The five precepts were my first exposure to Buddhist virtue. I was pretty impressed that there were only five: refrain from taking life, from taking what has not been given, from sexual misconduct, from speaking falsely and from consuming intoxicating substances. And to boot, they weren’t hard and fast rules — at the very least, breaking a precept didn’t mean that I’d missed out on my chance for enlightenment. The precepts were simple and clear without being constrictive.
A leader to a Shambhala SunSpace post yesterday caught my eye: “But, says Zachary Bremmer, clinging to the five precepts as law can cause more suffering than it prevents.” He goes on to analogize the five precepts to training wheels.
Situations will come up in which the precepts will not be able to answer the question, “What should I do?” The prescription that was once as clear as black and white becomes increasingly gray and the precepts fail us. When failure of this type occurs, it forces us to look deeper into the nature of the system. The problem with using any type of training wheels is that after a certain point, they can no longer help us progress. In order to get any further, we must take them off and learn to balance on our own. When the precepts fail to provide us with an answer, we need to find a more fundamental discriminating factor for moral action.
He gives no concrete examples, although he further extends the training wheels analogy, “Just imagine the reactions Lance Armstrong would have gotten if he raced the Tour de France with training wheels!” And perhaps this sentence frames just how inappropriate the training wheels analogy is. After all, Lord Buddha himself continually followed the five precepts all the way through to his final passing.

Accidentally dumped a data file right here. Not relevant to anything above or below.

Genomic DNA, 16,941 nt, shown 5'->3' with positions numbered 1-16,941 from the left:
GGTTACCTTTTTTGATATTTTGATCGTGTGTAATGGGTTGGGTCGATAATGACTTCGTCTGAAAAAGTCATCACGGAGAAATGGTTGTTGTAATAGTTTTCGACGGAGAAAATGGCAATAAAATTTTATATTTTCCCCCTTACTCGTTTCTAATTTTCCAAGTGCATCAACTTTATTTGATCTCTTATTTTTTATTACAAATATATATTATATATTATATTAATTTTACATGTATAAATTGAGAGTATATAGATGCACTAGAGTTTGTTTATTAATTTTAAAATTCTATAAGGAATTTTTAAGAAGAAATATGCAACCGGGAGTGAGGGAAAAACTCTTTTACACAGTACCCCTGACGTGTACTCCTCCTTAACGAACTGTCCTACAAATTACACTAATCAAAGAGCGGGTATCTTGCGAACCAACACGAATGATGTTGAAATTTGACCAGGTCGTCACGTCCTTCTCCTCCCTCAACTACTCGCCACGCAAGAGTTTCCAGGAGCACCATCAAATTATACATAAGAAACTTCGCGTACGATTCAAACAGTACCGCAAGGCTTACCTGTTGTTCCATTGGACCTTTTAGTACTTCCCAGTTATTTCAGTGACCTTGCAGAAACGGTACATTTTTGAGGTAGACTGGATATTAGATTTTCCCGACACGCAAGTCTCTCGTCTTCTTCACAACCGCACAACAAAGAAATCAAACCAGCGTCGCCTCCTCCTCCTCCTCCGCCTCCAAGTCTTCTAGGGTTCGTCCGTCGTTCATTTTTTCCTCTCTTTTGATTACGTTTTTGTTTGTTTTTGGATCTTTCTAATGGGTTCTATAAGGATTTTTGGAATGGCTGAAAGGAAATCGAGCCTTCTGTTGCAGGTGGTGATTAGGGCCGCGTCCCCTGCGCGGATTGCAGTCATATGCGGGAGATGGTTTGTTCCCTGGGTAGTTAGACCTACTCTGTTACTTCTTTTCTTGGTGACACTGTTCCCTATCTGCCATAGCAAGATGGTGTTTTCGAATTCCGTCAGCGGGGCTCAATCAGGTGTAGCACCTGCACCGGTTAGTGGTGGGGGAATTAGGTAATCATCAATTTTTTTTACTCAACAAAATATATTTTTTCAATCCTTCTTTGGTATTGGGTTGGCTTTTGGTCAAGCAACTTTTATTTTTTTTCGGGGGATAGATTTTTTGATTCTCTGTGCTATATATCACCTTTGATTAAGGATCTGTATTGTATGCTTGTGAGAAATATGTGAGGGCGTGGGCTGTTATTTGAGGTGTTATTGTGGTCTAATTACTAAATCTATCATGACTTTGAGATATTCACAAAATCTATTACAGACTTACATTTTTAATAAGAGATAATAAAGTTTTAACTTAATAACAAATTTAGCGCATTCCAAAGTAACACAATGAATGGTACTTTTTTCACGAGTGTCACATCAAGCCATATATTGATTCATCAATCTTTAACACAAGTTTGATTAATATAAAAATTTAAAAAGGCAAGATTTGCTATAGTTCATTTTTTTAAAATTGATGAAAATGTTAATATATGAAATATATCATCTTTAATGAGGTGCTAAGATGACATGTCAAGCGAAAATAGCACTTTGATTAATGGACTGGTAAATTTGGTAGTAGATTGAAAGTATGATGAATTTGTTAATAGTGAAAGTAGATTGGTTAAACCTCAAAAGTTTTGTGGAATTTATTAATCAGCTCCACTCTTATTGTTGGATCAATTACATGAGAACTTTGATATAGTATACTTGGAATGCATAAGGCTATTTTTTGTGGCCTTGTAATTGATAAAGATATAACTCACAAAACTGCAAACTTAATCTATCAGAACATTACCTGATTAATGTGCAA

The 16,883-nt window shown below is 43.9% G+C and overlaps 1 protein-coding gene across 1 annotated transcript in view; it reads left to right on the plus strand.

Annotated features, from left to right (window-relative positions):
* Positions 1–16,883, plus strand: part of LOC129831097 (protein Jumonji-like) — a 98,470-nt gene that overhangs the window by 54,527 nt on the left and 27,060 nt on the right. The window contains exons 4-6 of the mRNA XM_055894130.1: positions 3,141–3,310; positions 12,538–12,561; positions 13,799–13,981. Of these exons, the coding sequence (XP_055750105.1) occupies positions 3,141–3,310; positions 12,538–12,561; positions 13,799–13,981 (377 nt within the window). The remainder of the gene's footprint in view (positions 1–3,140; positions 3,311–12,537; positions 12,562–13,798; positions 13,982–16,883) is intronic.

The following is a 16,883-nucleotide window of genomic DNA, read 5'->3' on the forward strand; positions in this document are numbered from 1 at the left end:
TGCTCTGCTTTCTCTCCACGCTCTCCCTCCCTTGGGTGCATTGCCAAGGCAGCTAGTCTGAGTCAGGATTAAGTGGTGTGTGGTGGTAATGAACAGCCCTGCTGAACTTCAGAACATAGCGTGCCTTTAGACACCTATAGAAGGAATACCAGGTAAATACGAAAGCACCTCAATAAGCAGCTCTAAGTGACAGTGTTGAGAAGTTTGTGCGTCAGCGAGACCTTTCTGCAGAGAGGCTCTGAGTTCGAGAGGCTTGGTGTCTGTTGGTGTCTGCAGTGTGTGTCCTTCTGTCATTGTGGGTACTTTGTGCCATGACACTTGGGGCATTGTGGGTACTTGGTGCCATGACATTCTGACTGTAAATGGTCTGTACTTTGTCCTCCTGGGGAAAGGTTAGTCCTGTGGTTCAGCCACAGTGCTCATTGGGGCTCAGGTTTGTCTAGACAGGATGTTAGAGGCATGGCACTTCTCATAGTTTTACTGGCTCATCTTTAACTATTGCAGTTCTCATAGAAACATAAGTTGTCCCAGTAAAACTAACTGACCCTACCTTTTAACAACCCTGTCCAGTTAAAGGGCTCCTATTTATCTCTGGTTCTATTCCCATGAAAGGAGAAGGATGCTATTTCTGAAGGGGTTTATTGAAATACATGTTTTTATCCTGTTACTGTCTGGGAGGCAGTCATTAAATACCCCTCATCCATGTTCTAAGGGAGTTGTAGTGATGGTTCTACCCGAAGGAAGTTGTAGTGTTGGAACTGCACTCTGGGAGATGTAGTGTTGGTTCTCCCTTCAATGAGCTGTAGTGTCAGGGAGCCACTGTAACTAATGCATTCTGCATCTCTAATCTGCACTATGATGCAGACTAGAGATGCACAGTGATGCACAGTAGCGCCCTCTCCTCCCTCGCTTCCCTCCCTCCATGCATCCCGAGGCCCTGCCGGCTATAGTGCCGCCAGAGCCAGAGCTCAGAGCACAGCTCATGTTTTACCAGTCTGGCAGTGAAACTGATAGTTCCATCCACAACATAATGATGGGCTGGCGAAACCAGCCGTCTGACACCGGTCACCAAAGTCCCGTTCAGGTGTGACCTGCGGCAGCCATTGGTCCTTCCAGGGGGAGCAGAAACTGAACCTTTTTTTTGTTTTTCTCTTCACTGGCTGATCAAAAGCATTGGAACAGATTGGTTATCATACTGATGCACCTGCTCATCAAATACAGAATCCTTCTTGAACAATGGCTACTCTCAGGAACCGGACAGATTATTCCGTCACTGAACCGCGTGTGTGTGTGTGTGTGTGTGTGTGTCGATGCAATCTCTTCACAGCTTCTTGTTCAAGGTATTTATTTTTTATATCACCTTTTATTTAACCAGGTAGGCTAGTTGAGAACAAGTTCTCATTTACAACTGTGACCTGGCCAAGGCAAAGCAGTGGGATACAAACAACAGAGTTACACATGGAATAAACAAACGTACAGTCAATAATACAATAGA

To be clear, the five precepts will not end your suffering. They will not make you enlightened, rich or even kind. Instead, the precepts cast a light on bad habits, they keep you out of trouble, and they engender responsibility. Diligent adherence to the precepts even strengthens meditation. All these benefits stem from the basic purpose of the precepts: they protect you from sewing your own bad karma.
The precepts are more about what not to do than they are about what you should do. The popular verse 183 of the Dhammapada provides a good frame of reference.
Etam Buddhana sasanam.
The not-doing of any evil,
The performance of what’s skillful,
The cleansing of one’s own mind—
This is the teaching of the Buddhas.
The first three lines correspond to rooting out bad karma, cultivating good karma and developing wisdom. The order is important too, though some Buddhists choose to work this list in reverse. In the verse above, the precepts correspond to the first line. Bremmer rightly points out that the precepts don’t answer all questions, but they only fail because he’s applying them like a screwdriver to a nail. The precepts may not help you progress beyond a certain point, but they still keep a lid on your bad karma. In this way, the precepts are a foundation upon which further practice is built.
Like a tamed garden, you weed the plot, you select and set the right plants, and you carefully prune and nourish these plants. Even when this garden dazzles all your guests and relatives, you still have to spend time continuously weeding. We shouldn’t cling to precepts anymore than we should cling to the notion that weeding alone will bring forth a beautiful garden, but we also shouldn’t consider the precepts as aids for the likes of novices. They are a simple code of morality that even Lord Buddha both taught and lived, although I might appropriate Captain Barbossa‘s quip that “the code is more what you’d call ‘guidelines’ than actual rules.”